Andy Westlake investigates the latest addition to Sigma’s ‘Art’ line of high-quality fast primes
Sigma 24mm f/1.4 DG HSM | A review – Features
With an optical formula of 15 elements in 11 groups, Sigma has chosen a relatively complex design for this class of lens (Canon and Nikon’s equivalents use 13 and 12 elements respectively). Sigma hasn’t skimped on the special glass either, with three ‘F’ low-dispersion (FLD) and four special low-dispersion (SLD) elements used to minimise chromatic aberration. Two aspherical elements are also employed to reduce distortion and coma flare.
Autofocus employs an ultrasonic-type Hyper Sonic Motor, with full-time manual override on offer. A switch on the side of the lens engages manual focus, which can be aided by a small distance and depth-of-field scale on the top of the barrel. As with most modern AF lenses, though, the markings are too closely spaced to be widely useful. The minimum focus distance is 0.25m, giving 0.19x magnification.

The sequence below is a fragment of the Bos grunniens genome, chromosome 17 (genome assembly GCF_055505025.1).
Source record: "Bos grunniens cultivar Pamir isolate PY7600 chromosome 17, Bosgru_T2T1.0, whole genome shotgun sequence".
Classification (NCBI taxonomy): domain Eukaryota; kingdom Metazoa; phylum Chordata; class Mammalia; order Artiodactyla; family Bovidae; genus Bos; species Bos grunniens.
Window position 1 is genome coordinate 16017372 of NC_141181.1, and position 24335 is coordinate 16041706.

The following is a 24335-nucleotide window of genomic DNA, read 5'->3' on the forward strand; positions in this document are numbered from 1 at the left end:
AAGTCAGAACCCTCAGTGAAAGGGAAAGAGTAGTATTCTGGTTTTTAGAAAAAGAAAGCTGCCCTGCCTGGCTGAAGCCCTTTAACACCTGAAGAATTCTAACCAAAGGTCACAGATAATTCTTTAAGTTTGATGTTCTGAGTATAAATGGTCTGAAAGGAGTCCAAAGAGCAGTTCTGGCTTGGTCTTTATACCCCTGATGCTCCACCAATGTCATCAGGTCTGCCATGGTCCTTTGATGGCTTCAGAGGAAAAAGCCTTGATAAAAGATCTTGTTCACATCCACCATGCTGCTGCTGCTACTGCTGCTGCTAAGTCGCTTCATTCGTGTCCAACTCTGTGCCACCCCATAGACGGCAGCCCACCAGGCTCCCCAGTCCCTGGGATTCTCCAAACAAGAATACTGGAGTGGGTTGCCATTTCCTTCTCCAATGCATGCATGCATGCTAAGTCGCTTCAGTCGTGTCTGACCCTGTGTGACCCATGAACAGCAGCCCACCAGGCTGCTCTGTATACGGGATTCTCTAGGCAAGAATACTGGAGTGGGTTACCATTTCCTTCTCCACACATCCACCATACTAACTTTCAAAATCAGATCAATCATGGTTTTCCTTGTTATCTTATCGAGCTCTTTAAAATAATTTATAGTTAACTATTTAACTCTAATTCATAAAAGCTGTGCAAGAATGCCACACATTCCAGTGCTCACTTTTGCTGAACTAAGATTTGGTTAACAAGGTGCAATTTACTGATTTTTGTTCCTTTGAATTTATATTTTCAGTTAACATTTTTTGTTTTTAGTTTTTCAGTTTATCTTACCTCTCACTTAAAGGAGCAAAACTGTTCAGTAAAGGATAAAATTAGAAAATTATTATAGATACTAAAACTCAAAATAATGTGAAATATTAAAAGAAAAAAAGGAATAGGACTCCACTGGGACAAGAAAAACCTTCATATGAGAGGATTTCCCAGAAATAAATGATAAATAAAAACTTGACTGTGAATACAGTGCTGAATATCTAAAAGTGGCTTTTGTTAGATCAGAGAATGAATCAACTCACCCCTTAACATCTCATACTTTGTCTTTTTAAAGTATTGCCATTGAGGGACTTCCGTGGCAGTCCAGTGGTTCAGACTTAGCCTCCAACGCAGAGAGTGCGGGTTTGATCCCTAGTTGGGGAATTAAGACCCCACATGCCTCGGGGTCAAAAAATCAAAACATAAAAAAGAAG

A nine-bladed aperture diaphragm provides settings from f/1.4 to f/16, and manages to maintain an impressively circular shape throughout the full range. This should help give an attractive rendition to out-of-focus backgrounds. The lens is threaded for 77mm filters, and has a bayonet mount for the supplied petal-shaped hood.
Initially, the lens will come in versions to fit Canon, Nikon and Sigma DSLRs, in line with Sigma’s recent practice. We wouldn’t be surprised to see a Sony Alpha-fit model turn up sooner rather than later, and with Ricoh’s announcement of an upcoming full-frame Pentax DSLR, we can but hope that Sigma will eventually make a K-mount version too.